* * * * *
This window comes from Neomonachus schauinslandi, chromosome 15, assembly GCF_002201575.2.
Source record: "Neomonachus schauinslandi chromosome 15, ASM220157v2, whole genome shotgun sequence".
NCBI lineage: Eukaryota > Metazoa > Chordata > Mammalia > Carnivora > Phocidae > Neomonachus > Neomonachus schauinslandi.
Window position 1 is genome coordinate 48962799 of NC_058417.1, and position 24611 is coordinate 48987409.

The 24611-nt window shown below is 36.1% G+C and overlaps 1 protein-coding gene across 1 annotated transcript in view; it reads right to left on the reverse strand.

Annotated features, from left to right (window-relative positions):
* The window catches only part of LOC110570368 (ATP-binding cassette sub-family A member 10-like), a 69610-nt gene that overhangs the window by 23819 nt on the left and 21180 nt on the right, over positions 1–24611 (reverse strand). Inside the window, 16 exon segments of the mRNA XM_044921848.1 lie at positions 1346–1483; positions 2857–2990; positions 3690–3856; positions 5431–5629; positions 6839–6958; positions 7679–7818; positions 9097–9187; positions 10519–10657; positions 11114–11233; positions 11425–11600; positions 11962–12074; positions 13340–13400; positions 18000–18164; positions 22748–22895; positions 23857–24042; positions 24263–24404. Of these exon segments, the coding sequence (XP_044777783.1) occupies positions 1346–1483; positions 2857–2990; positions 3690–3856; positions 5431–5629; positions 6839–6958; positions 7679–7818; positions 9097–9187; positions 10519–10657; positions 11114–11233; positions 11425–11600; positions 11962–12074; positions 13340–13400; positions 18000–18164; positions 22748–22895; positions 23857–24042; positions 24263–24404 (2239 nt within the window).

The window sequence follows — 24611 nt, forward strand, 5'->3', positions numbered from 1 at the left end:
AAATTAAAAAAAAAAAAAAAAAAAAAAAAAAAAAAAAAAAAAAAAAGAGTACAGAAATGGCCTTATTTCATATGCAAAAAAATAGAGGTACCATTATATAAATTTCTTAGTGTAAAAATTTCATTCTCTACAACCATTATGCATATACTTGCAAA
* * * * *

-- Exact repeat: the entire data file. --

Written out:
This window comes from Neomonachus schauinslandi, chromosome 15, assembly GCF_002201575.2.
Source record: "Neomonachus schauinslandi chromosome 15, ASM220157v2, whole genome shotgun sequence".
NCBI lineage: Eukaryota > Metazoa > Chordata > Mammalia > Carnivora > Phocidae > Neomonachus > Neomonachus schauinslandi.
Window position 1 is genome coordinate 48962799 of NC_058417.1, and position 24611 is coordinate 48987409.

The 24611-nt window shown below is 36.1% G+C and overlaps 1 protein-coding gene across 1 annotated transcript in view; it reads right to left on the reverse strand.

Annotated features, from left to right (window-relative positions):
* The window catches only part of LOC110570368 (ATP-binding cassette sub-family A member 10-like), a 69610-nt gene that overhangs the window by 23819 nt on the left and 21180 nt on the right, over positions 1–24611 (reverse strand). Inside the window, 16 exon segments of the mRNA XM_044921848.1 lie at positions 1346–1483; positions 2857–2990; positions 3690–3856; positions 5431–5629; positions 6839–6958; positions 7679–7818; positions 9097–9187; positions 10519–10657; positions 11114–11233; positions 11425–11600; positions 11962–12074; positions 13340–13400; positions 18000–18164; positions 22748–22895; positions 23857–24042; positions 24263–24404. Of these exon segments, the coding sequence (XP_044777783.1) occupies positions 1346–1483; positions 2857–2990; positions 3690–3856; positions 5431–5629; positions 6839–6958; positions 7679–7818; positions 9097–9187; positions 10519–10657; positions 11114–11233; positions 11425–11600; positions 11962–12074; positions 13340–13400; positions 18000–18164; positions 22748–22895; positions 23857–24042; positions 24263–24404 (2239 nt within the window).

The window sequence follows — 24611 nt, forward strand, 5'->3', positions numbered from 1 at the left end:
AAATTAAAAAAAAAAAAAAAAAAAAAAAAAAAAAAAAAAAAAAAAAGAGTACAGAAATGGCCTTATTTCATATGCAAAAAAATAGAGGTACCATTATATAAATTTCTTAGTGTAAAAATTTCATTCTCTACAACCATTATGCATATACTTGCAAA